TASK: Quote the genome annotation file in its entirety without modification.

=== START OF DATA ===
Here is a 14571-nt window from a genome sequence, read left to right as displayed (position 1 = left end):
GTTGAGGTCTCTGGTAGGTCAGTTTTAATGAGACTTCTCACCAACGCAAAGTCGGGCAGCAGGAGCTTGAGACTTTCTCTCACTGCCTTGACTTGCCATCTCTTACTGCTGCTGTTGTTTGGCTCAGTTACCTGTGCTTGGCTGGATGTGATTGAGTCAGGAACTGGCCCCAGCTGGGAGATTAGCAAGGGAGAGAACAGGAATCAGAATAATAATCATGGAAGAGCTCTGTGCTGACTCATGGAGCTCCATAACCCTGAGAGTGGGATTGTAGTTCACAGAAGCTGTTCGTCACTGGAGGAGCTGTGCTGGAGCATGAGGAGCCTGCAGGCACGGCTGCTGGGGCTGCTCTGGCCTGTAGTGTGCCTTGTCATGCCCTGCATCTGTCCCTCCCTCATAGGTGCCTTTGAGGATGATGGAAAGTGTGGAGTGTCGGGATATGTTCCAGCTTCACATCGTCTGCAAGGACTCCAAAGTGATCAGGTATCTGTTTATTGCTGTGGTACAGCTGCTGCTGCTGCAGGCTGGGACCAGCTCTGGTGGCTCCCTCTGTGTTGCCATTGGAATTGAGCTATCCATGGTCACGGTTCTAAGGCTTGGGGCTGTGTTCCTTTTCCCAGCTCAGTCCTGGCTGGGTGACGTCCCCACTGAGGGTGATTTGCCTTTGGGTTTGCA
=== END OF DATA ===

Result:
Here is a 14571-nt window from a genome sequence, read left to right as displayed (position 1 = left end):
GTTGAGGTCTCTGGTAGGTCAGTTTTAATGAGACTTCTCACCAACGCAAAGTCGGGCAGCAGGAGCTTGAGACTTTCTCTCACTGCCTTGACTTGCCATCTCTTACTGCTGCTGTTGTTTGGCTCAGTTACCTGTGCTTGGCTGGATGTGATTGAGTCAGGAACTGGCCCCAGCTGGGAGATTAGCAAGGGAGAGAACAGGAATCAGAATAATAATCATGGAAGAGCTCTGTGCTGACTCATGGAGCTCCATAACCCTGAGAGTGGGATTGTAGTTCACAGAAGCTGTTCGTCACTGGAGGAGCTGTGCTGGAGCATGAGGAGCCTGCAGGCACGGCTGCTGGGGCTGCTCTGGCCTGTAGTGTGCCTTGTCATGCCCTGCATCTGTCCCTCCCTCATAGGTGCCTTTGAGGATGATGGAAAGTGTGGAGTGTCGGGATATGTTCCAGCTTCACATCGTCTGCAAGGACTCCAAAGTGATCAGGTATCTGTTTATTGCTGTGGTACAGCTGCTGCTGCTGCAGGCTGGGACCAGCTCTGGTGGCTCCCTCTGTGTTGCCATTGGAATTGAGCTATCCATGGTCACGGTTCTAAGGCTTGGGGCTGTGTTCCTTTTCCCAGCTCAGTCCTGGCTGGGTGACGTCCCCACTGAGGGTGATTTGCCTTTGGGTTTGCA